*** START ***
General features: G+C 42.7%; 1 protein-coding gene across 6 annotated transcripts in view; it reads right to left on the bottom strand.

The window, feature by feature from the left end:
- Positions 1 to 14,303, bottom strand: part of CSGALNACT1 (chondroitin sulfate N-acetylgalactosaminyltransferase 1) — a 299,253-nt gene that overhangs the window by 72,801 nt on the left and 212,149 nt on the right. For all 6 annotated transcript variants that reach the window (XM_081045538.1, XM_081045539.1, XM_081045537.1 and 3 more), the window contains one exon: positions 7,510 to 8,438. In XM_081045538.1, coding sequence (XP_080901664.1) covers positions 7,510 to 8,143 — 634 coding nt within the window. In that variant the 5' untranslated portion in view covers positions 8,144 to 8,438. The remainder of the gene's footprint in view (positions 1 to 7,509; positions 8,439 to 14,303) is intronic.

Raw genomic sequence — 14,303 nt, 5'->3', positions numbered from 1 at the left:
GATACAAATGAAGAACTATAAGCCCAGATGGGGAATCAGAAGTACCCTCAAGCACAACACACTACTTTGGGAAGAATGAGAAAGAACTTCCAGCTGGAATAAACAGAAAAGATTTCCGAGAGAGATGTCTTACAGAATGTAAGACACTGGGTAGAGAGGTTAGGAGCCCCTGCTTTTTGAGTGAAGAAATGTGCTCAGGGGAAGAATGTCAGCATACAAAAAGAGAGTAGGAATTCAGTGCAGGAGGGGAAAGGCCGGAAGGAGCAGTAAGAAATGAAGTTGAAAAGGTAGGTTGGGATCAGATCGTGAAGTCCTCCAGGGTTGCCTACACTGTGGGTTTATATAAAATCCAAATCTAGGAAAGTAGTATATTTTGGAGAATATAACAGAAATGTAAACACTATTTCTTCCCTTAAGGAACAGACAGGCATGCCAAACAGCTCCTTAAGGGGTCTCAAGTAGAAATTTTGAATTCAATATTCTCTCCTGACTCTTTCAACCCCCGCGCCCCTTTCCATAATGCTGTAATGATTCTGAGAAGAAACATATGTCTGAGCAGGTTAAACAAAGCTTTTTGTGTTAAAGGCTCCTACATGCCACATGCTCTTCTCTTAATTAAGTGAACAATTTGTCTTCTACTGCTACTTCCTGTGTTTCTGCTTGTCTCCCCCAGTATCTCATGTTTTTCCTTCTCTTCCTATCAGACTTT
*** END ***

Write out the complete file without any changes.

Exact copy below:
General features: G+C 42.7%; 1 protein-coding gene across 6 annotated transcripts in view; it reads right to left on the bottom strand.

The window, feature by feature from the left end:
- Positions 1 to 14,303, bottom strand: part of CSGALNACT1 (chondroitin sulfate N-acetylgalactosaminyltransferase 1) — a 299,253-nt gene that overhangs the window by 72,801 nt on the left and 212,149 nt on the right. For all 6 annotated transcript variants that reach the window (XM_081045538.1, XM_081045539.1, XM_081045537.1 and 3 more), the window contains one exon: positions 7,510 to 8,438. In XM_081045538.1, coding sequence (XP_080901664.1) covers positions 7,510 to 8,143 — 634 coding nt within the window. In that variant the 5' untranslated portion in view covers positions 8,144 to 8,438. The remainder of the gene's footprint in view (positions 1 to 7,509; positions 8,439 to 14,303) is intronic.

Raw genomic sequence — 14,303 nt, 5'->3', positions numbered from 1 at the left:
GATACAAATGAAGAACTATAAGCCCAGATGGGGAATCAGAAGTACCCTCAAGCACAACACACTACTTTGGGAAGAATGAGAAAGAACTTCCAGCTGGAATAAACAGAAAAGATTTCCGAGAGAGATGTCTTACAGAATGTAAGACACTGGGTAGAGAGGTTAGGAGCCCCTGCTTTTTGAGTGAAGAAATGTGCTCAGGGGAAGAATGTCAGCATACAAAAAGAGAGTAGGAATTCAGTGCAGGAGGGGAAAGGCCGGAAGGAGCAGTAAGAAATGAAGTTGAAAAGGTAGGTTGGGATCAGATCGTGAAGTCCTCCAGGGTTGCCTACACTGTGGGTTTATATAAAATCCAAATCTAGGAAAGTAGTATATTTTGGAGAATATAACAGAAATGTAAACACTATTTCTTCCCTTAAGGAACAGACAGGCATGCCAAACAGCTCCTTAAGGGGTCTCAAGTAGAAATTTTGAATTCAATATTCTCTCCTGACTCTTTCAACCCCCGCGCCCCTTTCCATAATGCTGTAATGATTCTGAGAAGAAACATATGTCTGAGCAGGTTAAACAAAGCTTTTTGTGTTAAAGGCTCCTACATGCCACATGCTCTTCTCTTAATTAAGTGAACAATTTGTCTTCTACTGCTACTTCCTGTGTTTCTGCTTGTCTCCCCCAGTATCTCATGTTTTTCCTTCTCTTCCTATCAGACTTT